Smarter searching in All for Good

Monday, August 24, 2009 | 12:58 PM

[All for Good helps people find ways to volunteer and do good in their communities. Googlers on the public sector team helped build and contribute to the site as a 20% project.]

One of the top concerns we've been hearing from nonprofit organizations who list volunteer opportunities on All for Good is that their opportunities aren't updated on the site as frequently as they need. This happens because All for Good doesn't directly receive volunteer opportunities from nonprofits - we crawl feeds from partners like VolunteerMatch and Idealist just like Google web search crawls web pages. Crawlers don't immediately update, they take time to find new information.

Today, we're rolling out improvements to All for Good that will help solve this problem and improve search quality for users. The biggest change, which you won't see directly, is that our search engine is now powered by SOLR, an incredible open source project that will allow us to provide higher quality and more up-to-date opportunities. Nonprofits should start seeing their opportunities indexed faster, and users should see more relevant and complete results.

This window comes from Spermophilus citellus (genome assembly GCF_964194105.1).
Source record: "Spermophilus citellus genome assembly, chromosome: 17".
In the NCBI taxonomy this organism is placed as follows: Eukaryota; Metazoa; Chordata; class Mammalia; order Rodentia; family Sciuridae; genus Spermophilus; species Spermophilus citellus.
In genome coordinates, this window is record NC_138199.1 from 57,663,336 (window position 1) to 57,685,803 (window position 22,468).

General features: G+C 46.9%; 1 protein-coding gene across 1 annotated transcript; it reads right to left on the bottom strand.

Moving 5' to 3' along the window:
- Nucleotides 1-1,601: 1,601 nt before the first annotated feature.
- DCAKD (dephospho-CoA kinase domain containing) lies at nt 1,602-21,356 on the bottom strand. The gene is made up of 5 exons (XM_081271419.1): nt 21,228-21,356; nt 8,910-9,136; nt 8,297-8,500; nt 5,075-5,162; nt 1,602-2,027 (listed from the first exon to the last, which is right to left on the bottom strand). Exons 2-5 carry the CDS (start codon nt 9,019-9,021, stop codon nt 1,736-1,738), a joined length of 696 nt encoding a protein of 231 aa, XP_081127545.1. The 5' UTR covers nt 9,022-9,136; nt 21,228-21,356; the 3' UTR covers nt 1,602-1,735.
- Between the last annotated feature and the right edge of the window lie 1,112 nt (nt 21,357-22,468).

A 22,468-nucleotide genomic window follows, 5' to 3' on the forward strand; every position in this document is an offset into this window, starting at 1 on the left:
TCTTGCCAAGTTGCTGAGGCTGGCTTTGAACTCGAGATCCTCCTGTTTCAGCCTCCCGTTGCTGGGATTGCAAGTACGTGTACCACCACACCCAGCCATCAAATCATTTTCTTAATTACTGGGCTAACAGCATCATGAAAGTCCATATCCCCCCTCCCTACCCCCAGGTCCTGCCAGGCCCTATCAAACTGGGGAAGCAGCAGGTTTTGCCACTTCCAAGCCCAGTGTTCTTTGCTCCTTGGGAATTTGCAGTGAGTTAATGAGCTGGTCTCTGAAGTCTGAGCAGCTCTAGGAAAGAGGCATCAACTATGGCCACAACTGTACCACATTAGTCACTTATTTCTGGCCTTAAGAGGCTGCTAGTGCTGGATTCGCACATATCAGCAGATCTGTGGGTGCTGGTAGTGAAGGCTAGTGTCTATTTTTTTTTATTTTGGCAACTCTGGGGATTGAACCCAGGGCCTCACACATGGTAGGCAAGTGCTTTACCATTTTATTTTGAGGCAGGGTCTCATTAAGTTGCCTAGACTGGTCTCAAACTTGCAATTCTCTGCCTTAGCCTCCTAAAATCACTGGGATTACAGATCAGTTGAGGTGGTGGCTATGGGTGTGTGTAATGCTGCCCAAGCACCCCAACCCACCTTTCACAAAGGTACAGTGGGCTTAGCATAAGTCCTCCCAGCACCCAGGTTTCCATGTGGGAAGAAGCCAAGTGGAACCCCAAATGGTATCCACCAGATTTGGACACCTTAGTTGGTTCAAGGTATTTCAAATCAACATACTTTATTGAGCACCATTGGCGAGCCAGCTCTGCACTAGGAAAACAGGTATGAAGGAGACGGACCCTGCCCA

We're also making searching easier by launching categories. When you go to All for Good, you now have the option to search by categories of listings in addition to keywords, making it easier to find opportunities you're interested in. Categorization is just the first of several features we'll be adding in the coming months to help you find interesting ways to give back to your community.





We hope you'll try out All for Good and participate in a service activity this summer. If you're interested in helping others do good, you can get involved in All for Good by contributing to our source code, developing an application with our API, or embedding the All for Good gadget on your web site or blog.

2 comments:

Matt Asay said...

This is awesome news, but why isn't Google using its own search technology? Solr is great technology, but presumably Google is quite proud of its own technology, too?

DiSCo said...

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